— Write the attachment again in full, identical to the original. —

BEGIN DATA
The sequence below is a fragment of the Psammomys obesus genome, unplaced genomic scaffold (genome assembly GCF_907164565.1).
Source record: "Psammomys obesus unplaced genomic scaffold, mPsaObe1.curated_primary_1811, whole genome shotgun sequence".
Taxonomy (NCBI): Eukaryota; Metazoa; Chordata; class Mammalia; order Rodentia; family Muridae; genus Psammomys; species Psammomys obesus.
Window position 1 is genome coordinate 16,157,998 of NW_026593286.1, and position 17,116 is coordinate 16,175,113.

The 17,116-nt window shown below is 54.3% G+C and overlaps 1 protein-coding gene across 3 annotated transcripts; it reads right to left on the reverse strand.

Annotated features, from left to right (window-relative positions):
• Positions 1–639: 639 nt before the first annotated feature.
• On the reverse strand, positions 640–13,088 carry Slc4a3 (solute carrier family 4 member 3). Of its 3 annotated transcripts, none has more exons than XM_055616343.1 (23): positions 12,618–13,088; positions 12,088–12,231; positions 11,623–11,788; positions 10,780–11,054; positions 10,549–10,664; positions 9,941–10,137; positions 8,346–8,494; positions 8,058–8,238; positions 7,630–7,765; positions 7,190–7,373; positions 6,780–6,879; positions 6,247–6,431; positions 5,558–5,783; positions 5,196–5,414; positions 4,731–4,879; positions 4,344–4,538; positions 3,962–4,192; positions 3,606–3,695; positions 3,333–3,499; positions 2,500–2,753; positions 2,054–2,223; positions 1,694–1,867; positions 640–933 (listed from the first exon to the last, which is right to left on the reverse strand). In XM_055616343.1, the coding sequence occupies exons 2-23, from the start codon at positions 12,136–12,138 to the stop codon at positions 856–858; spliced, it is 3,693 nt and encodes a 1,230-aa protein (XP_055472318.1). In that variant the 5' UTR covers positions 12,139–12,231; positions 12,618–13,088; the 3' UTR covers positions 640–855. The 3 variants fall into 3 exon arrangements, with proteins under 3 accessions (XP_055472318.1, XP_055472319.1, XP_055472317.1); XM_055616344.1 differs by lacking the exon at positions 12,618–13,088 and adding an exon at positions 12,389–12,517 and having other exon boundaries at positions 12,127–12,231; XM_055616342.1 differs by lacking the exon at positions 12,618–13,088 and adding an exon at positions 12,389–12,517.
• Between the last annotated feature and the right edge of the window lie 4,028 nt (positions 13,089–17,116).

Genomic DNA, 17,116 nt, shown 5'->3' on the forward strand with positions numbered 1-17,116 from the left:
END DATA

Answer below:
The sequence below is a fragment of the Psammomys obesus genome, unplaced genomic scaffold (genome assembly GCF_907164565.1).
Source record: "Psammomys obesus unplaced genomic scaffold, mPsaObe1.curated_primary_1811, whole genome shotgun sequence".
Taxonomy (NCBI): Eukaryota; Metazoa; Chordata; class Mammalia; order Rodentia; family Muridae; genus Psammomys; species Psammomys obesus.
Window position 1 is genome coordinate 16,157,998 of NW_026593286.1, and position 17,116 is coordinate 16,175,113.

The 17,116-nt window shown below is 54.3% G+C and overlaps 1 protein-coding gene across 3 annotated transcripts; it reads right to left on the reverse strand.

Annotated features, from left to right (window-relative positions):
• Positions 1–639: 639 nt before the first annotated feature.
• On the reverse strand, positions 640–13,088 carry Slc4a3 (solute carrier family 4 member 3). Of its 3 annotated transcripts, none has more exons than XM_055616343.1 (23): positions 12,618–13,088; positions 12,088–12,231; positions 11,623–11,788; positions 10,780–11,054; positions 10,549–10,664; positions 9,941–10,137; positions 8,346–8,494; positions 8,058–8,238; positions 7,630–7,765; positions 7,190–7,373; positions 6,780–6,879; positions 6,247–6,431; positions 5,558–5,783; positions 5,196–5,414; positions 4,731–4,879; positions 4,344–4,538; positions 3,962–4,192; positions 3,606–3,695; positions 3,333–3,499; positions 2,500–2,753; positions 2,054–2,223; positions 1,694–1,867; positions 640–933 (listed from the first exon to the last, which is right to left on the reverse strand). In XM_055616343.1, the coding sequence occupies exons 2-23, from the start codon at positions 12,136–12,138 to the stop codon at positions 856–858; spliced, it is 3,693 nt and encodes a 1,230-aa protein (XP_055472318.1). In that variant the 5' UTR covers positions 12,139–12,231; positions 12,618–13,088; the 3' UTR covers positions 640–855. The 3 variants fall into 3 exon arrangements, with proteins under 3 accessions (XP_055472318.1, XP_055472319.1, XP_055472317.1); XM_055616344.1 differs by lacking the exon at positions 12,618–13,088 and adding an exon at positions 12,389–12,517 and having other exon boundaries at positions 12,127–12,231; XM_055616342.1 differs by lacking the exon at positions 12,618–13,088 and adding an exon at positions 12,389–12,517.
• Between the last annotated feature and the right edge of the window lie 4,028 nt (positions 13,089–17,116).

Genomic DNA, 17,116 nt, shown 5'->3' on the forward strand with positions numbered 1-17,116 from the left: